In Arby's Restaurant Group et al. v. McRae, No. S12G0714, claimant Laura McRae accidentally drank a cup of lye and suffered third-degree burns to her esophagus while at work six years ago.
An administrative law judge ordered claimant Laura McRae to allow attorneys for her employer to speak with her treating gastroenterologist and when McRae refused, the judge sanctioned her by removing her claim from the hearing calendar.
The State Board of Workers' Compensation Appellate Division upheld the judge's action, as did the superior court, but last December, a narrow majority of the Georgia Court of Appeals reversed.
The four-judge majority acknowledged that the Georgia's Workers' Compensation Act requires a claimant to waive her medical privacy to the extent that she places her medical condition at issue in a workers' compensation claim; however the justices concluded that this is not tantamount to allowing an employer "unbridled access to ex parte communications" with a claimant's treating physicians.
The state Supreme Court heard oral argument in the case on July 10 and numerous amicus briefs have also been filed including those by the Georgia Self-Insurers Association, Georgia Manufacturers Association, Georgia Poultry Federation, the Dougherty County School System, YKK (USA) Inc., the Georgia Association of Manufacturers, the Georgia Trial Lawyers Association and University of Georgia School of Law Professor Thomas Eaton.
While medical privacy in workers' compensation is a state by state issue, in my opinion there are distinct and incompatible issues when it comes to an employer's "need to know" and protection of an employee's basic rights.
Typically medical privacy issues will only arise in litigated settings where the employer is contesting some claim to benefits and usually this is related to indemnity. Sometimes, where the claimant has an injury claim that progressively inflates to claim other body parts than that originally injured will require more information, but more often than not the issue arises when a claim for temporary disability is exceeding a normal pattern or there is an issue of apportionment when it comes to permanent disability.
In those situations the employer does not need, nor should it have, wholesale medical information. The issues are distinct and can be well defined to protect one's medical privacy.
When the issue isn't a contest about benefits, then it is a return to work issue. Return to work comes in two flavors - the employee claiming an ability to return to work, and the employer claiming the employee can return to work but refuses to do so.
The latter issue is really about indemnity - already commented on in this post.
The former issue is nearly moot - if the employee presents documented evidence of ability to return to work then that should be sufficient.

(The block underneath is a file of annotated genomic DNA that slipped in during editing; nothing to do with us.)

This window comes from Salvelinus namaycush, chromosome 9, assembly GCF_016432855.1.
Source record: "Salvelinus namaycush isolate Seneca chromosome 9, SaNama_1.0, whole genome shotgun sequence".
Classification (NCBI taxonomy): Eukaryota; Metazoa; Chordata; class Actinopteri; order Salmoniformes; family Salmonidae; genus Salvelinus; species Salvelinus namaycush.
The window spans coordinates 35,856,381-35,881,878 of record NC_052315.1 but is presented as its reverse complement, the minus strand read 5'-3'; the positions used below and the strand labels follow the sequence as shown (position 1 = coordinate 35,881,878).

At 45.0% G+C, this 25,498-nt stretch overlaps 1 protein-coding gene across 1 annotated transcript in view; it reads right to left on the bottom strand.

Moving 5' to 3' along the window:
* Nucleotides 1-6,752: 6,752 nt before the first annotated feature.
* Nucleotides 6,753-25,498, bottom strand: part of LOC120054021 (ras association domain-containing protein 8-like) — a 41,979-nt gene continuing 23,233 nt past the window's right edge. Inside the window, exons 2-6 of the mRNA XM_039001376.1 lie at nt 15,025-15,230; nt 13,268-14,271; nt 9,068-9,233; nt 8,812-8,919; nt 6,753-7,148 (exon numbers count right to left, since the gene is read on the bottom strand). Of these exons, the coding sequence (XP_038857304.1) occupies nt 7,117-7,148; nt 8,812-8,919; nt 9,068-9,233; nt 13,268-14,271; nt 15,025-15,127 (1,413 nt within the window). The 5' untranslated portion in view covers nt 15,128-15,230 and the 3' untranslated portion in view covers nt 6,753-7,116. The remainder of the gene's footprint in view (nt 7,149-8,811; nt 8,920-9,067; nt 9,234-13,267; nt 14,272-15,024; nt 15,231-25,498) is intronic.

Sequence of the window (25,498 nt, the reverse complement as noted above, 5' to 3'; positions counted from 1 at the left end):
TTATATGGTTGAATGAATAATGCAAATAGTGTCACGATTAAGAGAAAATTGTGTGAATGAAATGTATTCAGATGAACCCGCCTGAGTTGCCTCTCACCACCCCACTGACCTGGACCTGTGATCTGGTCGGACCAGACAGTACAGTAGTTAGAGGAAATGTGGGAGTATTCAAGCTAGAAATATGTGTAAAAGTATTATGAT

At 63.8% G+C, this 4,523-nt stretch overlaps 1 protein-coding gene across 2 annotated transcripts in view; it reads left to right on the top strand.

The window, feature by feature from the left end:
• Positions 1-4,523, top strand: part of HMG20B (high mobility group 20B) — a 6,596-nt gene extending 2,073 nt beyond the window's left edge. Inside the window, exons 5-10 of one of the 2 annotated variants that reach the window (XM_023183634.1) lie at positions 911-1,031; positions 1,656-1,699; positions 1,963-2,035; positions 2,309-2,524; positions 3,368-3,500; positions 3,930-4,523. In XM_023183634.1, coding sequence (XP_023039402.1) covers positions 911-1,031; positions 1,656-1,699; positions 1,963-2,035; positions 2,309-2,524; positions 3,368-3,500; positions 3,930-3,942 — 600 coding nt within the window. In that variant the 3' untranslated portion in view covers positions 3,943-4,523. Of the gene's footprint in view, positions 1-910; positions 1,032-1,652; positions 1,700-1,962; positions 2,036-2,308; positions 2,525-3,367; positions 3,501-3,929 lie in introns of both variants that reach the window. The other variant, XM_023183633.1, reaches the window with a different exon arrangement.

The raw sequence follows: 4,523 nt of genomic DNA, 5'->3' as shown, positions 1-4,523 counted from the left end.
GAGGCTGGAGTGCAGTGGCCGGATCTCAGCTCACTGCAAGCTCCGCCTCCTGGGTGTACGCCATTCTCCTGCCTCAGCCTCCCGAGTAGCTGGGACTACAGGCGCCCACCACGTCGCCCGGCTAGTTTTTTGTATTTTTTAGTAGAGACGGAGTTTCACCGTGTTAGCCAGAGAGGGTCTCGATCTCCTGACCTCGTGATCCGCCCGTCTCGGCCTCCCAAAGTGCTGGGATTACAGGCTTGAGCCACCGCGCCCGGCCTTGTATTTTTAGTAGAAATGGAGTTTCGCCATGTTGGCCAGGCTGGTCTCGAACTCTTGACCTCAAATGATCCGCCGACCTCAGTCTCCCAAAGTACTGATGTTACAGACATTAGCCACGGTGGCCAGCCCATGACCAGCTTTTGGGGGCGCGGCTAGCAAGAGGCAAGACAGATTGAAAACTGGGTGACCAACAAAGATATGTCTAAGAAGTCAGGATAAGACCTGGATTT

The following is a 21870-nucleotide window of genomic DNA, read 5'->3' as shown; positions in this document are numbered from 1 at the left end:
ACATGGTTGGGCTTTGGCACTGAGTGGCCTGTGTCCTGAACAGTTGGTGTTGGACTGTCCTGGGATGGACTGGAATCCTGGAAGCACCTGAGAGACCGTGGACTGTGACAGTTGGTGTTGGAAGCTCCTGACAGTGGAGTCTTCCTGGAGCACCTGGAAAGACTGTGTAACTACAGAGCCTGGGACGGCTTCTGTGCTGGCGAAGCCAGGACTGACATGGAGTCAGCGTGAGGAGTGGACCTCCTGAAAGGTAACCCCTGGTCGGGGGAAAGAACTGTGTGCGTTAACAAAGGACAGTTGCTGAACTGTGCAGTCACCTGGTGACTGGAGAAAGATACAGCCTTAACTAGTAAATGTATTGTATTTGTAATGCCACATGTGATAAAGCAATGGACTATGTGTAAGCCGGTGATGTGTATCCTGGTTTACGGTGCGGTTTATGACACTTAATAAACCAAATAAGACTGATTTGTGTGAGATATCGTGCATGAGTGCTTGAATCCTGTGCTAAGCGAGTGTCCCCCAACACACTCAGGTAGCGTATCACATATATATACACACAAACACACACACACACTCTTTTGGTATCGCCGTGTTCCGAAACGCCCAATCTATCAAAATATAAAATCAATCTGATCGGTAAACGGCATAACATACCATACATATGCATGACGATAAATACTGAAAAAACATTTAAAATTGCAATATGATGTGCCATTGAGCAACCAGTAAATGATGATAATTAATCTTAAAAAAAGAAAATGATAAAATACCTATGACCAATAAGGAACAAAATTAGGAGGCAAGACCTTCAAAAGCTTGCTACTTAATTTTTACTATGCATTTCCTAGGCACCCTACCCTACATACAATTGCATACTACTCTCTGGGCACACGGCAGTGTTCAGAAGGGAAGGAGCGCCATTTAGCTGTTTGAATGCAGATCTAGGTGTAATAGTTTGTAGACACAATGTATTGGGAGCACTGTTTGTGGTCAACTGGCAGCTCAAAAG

In the case of McRae, the issue in fact IS all about indemnity. In September 2009, McRae's treating gastroenterologist prepared a medical narrative report in which the physician concluded that, despite exhaustive therapy, McRae had reached maximum medical improvement and had a 65 percent permanent body impairment. In October 2009 McRae requested a hearing on her claim for temporary total disability and permanent partial disability.
Arby's attorneys tried to schedule an ex parte consultation with the treating physician, but the physician declined to meet with them absent express permission from her patient. The attorneys then moved the ALJ to remove McRae's hearing from the calendar or issue an order authorizing the treating physician to talk to them outside the presence of McRae or her attorney. The ALJ ordered McRae to expressly authorize her physician to speak with counsel for her employer, and denied McRae's request for a certificate of immediate review by the Appellate Division. In denying the request, the ALJ concluded that McRae could informally contact the treating physician herself and inquire about any communications made between [the physician] and the Employer/Insurer.
Arby's attorneys have a perfectly reasonable method of obtaining the information they seek without jeopardizing McRae's rights to privacy or otherwise influencing the physician's opinion without due process and that is to take the physician's deposition with McRae's attorney present.
The Georgia appellate court got it right when it opined that "while the Act requires an employee to authorize her treating physician to release relevant medical records and information, it does not require an employee to authorize her treating physician to communicate ex parte with the employer's lawyers in order to continue receiving benefits. Giving the employer's counsel unbridled access to ex parte communications with an employee's treating physicians would create numerous potential dangers, as noted in Baker [Baker v. Wellstar Health Sys., 288 Ga. 336, 338(2) (703 S.E.2d 601) (2010)], among them the potential to influence the physician's testimony, to probe into irrelevant but highly prejudicial matters, and the disclosure of information never disclosed to the patient."
I suspect the Supreme Court will err on the side of protecting the employee's privacy as well since the alternative method of obtaining this information, by deposition, is reasonable, is not extraordinarily expensive, provides due process protections to BOTH employee and employer and perhaps the most compelling reason, is testimony under oath that can be used as evidence.